I have a lot of doubts about becoming a writer. Each day I pick my daughter up from school I see the teachers, my potential peers, hard at work. I get emails from past students, asking for letters of recommendation and sometimes I check the college.edu/careers url of former offices. I do these things in part, because there’s so few markers along the path to becoming a writer. Where am I? Am I going the right way?
If you take a class there are exams to assess your progress. If you run a business there are profits to make sense of. With writing there’s not much.
Stephen King wrote:
If you’re not talented, you won’t succeed. And if you’re not succeeding, you should know when to quit. When is that? I don’t know. It’s different for each writer. Not after six rejection slips, certainly, nor after sixty. But after six hundred? Maybe. After six thousand? My friend, after six thousand pinks, it’s time you tried painting or computer programming.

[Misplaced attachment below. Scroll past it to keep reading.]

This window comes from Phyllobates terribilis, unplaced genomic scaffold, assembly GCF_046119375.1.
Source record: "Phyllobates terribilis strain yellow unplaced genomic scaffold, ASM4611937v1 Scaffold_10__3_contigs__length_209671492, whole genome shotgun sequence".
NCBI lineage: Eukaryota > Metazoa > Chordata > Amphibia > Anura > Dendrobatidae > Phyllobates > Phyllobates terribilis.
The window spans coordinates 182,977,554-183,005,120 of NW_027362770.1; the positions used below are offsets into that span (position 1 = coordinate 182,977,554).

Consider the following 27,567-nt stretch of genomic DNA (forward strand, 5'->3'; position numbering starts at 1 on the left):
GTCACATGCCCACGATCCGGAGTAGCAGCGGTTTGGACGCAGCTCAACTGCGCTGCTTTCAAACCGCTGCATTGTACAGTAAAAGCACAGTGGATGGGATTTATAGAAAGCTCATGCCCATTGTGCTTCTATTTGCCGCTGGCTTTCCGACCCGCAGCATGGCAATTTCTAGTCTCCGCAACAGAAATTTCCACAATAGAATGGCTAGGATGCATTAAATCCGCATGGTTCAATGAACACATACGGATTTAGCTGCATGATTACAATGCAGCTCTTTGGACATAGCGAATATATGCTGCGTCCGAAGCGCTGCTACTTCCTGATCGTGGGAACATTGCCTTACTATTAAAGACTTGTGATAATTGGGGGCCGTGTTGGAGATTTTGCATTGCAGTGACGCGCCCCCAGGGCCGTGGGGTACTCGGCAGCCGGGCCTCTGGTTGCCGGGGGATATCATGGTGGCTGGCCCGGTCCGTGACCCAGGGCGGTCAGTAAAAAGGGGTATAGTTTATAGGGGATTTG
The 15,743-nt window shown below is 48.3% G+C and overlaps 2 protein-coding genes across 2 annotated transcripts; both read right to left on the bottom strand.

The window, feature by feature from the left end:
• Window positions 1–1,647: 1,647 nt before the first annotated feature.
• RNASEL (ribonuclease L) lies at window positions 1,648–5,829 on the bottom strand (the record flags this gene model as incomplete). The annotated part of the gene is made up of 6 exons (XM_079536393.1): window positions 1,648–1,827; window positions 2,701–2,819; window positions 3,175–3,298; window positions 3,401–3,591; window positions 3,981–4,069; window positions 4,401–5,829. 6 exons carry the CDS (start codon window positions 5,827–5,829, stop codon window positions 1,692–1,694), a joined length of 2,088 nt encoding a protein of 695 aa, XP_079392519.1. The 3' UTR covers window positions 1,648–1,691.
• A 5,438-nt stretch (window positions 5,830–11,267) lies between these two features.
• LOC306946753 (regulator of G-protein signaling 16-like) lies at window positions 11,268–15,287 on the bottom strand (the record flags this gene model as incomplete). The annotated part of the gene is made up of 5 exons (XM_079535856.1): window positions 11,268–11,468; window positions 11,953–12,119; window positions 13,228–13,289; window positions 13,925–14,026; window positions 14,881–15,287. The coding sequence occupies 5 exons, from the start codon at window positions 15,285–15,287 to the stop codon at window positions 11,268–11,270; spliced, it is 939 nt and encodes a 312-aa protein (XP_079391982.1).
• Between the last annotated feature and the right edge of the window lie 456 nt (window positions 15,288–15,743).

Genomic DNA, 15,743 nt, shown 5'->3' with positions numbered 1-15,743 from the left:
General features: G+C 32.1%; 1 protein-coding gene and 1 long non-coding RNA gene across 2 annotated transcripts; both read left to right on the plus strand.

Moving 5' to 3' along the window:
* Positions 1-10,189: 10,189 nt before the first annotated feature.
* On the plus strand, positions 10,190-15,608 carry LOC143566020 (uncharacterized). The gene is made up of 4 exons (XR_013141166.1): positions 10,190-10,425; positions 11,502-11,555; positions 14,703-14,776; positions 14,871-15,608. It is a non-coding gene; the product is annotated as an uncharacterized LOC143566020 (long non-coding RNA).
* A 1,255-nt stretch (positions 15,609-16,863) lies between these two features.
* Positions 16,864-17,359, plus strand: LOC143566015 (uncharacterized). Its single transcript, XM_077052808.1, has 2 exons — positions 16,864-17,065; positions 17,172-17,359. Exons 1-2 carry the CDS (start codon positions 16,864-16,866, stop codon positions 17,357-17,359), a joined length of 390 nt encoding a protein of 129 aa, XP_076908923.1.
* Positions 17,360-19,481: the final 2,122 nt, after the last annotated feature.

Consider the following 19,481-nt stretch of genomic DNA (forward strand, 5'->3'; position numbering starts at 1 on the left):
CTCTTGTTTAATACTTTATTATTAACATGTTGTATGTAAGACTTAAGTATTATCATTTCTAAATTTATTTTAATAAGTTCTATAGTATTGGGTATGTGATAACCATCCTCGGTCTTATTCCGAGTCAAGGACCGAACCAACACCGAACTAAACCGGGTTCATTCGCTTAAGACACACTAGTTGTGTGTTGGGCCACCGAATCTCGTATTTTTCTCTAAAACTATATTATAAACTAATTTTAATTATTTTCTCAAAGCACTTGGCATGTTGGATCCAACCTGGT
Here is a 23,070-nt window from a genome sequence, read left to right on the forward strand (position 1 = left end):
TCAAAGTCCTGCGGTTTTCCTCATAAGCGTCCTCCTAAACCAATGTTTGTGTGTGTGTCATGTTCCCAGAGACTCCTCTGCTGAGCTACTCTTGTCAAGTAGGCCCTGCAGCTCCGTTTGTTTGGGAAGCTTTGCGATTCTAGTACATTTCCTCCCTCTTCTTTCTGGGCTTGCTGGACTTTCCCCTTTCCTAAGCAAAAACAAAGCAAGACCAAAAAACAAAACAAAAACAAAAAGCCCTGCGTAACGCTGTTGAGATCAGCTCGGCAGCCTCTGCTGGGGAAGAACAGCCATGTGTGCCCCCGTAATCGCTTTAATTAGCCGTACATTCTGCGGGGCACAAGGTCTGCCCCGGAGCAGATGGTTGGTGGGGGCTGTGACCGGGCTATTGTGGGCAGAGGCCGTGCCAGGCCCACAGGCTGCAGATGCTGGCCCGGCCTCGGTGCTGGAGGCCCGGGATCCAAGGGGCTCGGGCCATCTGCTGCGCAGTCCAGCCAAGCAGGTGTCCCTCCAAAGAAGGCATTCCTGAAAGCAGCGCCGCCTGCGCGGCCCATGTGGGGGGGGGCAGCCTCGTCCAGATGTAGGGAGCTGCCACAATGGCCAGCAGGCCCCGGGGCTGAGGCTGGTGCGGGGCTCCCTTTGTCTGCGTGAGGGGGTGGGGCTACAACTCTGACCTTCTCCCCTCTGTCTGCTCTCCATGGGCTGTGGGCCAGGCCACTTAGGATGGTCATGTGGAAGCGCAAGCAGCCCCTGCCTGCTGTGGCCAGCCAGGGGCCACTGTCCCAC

When I was writing, but not willing to admit I was a writer, it was like this. Instead of pink slips it was unanswered emails.
Recently I’ve had some positive markers though.
Kevin Kelly tweeted:
Ramit Sethi wrote something similar. Strangers too have reached out. It feels great to receive compliments from people whose work you admire.
Beyond them there is also the encouragement offered by people like Jamie Rubin and Laura Vanderkam.
Once upon a time, I couldn’t write. My stories had no identifiable beginning, middle, or end. They- characters were carved out of thin cardboard. The language was in primary colors.
Vanderkam had similar thoughtsafter finishing her taxes.
In 2014, I spent most of my time working on projects that generated absolutely none of my 2014 income.
It takes time to build any skill. Writing seems like a basic one, we all do it, but to do it well takes a lot more work. This idea is a theme of my current work in progress and it’s nice to see it reinforced beyond my scope of research and how it relates to us all.